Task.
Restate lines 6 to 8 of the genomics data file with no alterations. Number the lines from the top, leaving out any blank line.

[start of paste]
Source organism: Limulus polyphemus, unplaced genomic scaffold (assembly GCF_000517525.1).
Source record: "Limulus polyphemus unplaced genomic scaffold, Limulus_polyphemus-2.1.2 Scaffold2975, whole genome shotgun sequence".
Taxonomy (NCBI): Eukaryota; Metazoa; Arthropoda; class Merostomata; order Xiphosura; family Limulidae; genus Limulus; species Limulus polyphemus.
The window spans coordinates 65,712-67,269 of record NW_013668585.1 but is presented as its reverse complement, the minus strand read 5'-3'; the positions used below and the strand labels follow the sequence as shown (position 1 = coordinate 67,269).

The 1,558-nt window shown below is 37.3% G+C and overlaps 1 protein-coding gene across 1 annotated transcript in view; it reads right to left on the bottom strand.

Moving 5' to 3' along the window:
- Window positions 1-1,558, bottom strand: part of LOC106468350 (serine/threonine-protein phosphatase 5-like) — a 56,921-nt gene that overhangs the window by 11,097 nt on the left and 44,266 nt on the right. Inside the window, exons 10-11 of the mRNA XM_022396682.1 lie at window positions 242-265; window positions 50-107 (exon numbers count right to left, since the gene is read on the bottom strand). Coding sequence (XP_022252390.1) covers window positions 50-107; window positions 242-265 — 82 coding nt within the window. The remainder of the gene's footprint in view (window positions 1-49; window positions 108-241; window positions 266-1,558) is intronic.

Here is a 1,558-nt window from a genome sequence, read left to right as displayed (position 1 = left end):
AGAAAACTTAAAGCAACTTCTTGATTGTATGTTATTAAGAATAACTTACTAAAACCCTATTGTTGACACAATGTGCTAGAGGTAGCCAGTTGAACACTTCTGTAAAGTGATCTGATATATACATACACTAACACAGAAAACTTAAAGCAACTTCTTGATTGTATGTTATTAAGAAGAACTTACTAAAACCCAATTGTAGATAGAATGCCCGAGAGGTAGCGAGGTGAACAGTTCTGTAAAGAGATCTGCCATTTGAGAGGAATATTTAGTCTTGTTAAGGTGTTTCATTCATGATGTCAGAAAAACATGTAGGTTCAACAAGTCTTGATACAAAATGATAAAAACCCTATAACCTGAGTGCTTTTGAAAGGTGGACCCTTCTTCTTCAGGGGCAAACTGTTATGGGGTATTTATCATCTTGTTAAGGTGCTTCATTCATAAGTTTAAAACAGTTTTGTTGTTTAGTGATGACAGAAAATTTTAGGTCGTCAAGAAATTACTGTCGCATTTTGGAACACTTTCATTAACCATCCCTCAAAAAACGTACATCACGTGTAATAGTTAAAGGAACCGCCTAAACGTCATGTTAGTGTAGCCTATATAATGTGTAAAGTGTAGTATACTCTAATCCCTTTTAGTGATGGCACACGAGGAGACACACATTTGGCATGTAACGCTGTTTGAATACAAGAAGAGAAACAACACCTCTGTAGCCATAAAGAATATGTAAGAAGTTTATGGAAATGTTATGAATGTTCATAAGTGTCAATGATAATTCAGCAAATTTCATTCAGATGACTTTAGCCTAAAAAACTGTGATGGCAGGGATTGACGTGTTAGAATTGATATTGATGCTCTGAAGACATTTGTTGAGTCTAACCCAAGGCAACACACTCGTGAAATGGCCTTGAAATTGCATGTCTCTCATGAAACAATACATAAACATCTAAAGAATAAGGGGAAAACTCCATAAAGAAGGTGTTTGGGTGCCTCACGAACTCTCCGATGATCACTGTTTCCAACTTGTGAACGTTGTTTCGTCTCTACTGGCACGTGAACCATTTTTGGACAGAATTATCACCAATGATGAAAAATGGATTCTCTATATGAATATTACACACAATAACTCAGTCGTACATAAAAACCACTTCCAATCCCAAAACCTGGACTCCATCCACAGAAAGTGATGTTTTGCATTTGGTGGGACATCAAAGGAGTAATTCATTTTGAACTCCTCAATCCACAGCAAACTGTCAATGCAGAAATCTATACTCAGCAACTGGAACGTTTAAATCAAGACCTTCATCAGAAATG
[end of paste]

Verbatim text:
Moving 5' to 3' along the window:
- Window positions 1-1,558, bottom strand: part of LOC106468350 (serine/threonine-protein phosphatase 5-like) — a 56,921-nt gene that overhangs the window by 11,097 nt on the left and 44,266 nt on the right. Inside the window, exons 10-11 of the mRNA XM_022396682.1 lie at window positions 242-265; window positions 50-107 (exon numbers count right to left, since the gene is read on the bottom strand). Coding sequence (XP_022252390.1) covers window positions 50-107; window positions 242-265 — 82 coding nt within the window. The remainder of the gene's footprint in view (window positions 1-49; window positions 108-241; window positions 266-1,558) is intronic.

Here is a 1,558-nt window from a genome sequence, read left to right as displayed (position 1 = left end):